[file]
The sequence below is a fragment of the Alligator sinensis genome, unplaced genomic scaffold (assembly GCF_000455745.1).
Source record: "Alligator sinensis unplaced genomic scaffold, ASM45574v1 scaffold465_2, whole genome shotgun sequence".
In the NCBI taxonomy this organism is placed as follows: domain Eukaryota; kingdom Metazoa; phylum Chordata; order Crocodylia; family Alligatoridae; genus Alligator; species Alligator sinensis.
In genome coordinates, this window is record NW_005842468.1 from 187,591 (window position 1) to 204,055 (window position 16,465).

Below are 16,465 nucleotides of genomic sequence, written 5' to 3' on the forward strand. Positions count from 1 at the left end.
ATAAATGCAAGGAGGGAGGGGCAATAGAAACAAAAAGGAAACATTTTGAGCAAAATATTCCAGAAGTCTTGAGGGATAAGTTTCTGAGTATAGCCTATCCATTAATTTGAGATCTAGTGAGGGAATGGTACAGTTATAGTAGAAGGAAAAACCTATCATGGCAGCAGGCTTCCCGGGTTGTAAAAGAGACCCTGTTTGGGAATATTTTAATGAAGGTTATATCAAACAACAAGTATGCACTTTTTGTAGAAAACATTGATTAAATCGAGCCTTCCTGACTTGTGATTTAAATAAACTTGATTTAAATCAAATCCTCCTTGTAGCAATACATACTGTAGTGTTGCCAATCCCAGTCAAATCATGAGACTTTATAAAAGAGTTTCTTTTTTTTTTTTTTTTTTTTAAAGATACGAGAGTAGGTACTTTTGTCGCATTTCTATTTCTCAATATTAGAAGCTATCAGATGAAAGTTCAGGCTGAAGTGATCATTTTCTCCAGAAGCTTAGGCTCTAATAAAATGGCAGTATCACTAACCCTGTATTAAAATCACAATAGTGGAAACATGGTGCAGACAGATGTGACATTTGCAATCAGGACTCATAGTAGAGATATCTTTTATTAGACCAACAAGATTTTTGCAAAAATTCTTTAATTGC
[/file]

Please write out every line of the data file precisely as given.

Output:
The sequence below is a fragment of the Alligator sinensis genome, unplaced genomic scaffold (assembly GCF_000455745.1).
Source record: "Alligator sinensis unplaced genomic scaffold, ASM45574v1 scaffold465_2, whole genome shotgun sequence".
In the NCBI taxonomy this organism is placed as follows: domain Eukaryota; kingdom Metazoa; phylum Chordata; order Crocodylia; family Alligatoridae; genus Alligator; species Alligator sinensis.
In genome coordinates, this window is record NW_005842468.1 from 187,591 (window position 1) to 204,055 (window position 16,465).

Below are 16,465 nucleotides of genomic sequence, written 5' to 3' on the forward strand. Positions count from 1 at the left end.
ATAAATGCAAGGAGGGAGGGGCAATAGAAACAAAAAGGAAACATTTTGAGCAAAATATTCCAGAAGTCTTGAGGGATAAGTTTCTGAGTATAGCCTATCCATTAATTTGAGATCTAGTGAGGGAATGGTACAGTTATAGTAGAAGGAAAAACCTATCATGGCAGCAGGCTTCCCGGGTTGTAAAAGAGACCCTGTTTGGGAATATTTTAATGAAGGTTATATCAAACAACAAGTATGCACTTTTTGTAGAAAACATTGATTAAATCGAGCCTTCCTGACTTGTGATTTAAATAAACTTGATTTAAATCAAATCCTCCTTGTAGCAATACATACTGTAGTGTTGCCAATCCCAGTCAAATCATGAGACTTTATAAAAGAGTTTCTTTTTTTTTTTTTTTTTTTTAAAGATACGAGAGTAGGTACTTTTGTCGCATTTCTATTTCTCAATATTAGAAGCTATCAGATGAAAGTTCAGGCTGAAGTGATCATTTTCTCCAGAAGCTTAGGCTCTAATAAAATGGCAGTATCACTAACCCTGTATTAAAATCACAATAGTGGAAACATGGTGCAGACAGATGTGACATTTGCAATCAGGACTCATAGTAGAGATATCTTTTATTAGACCAACAAGATTTTTGCAAAAATTCTTTAATTGC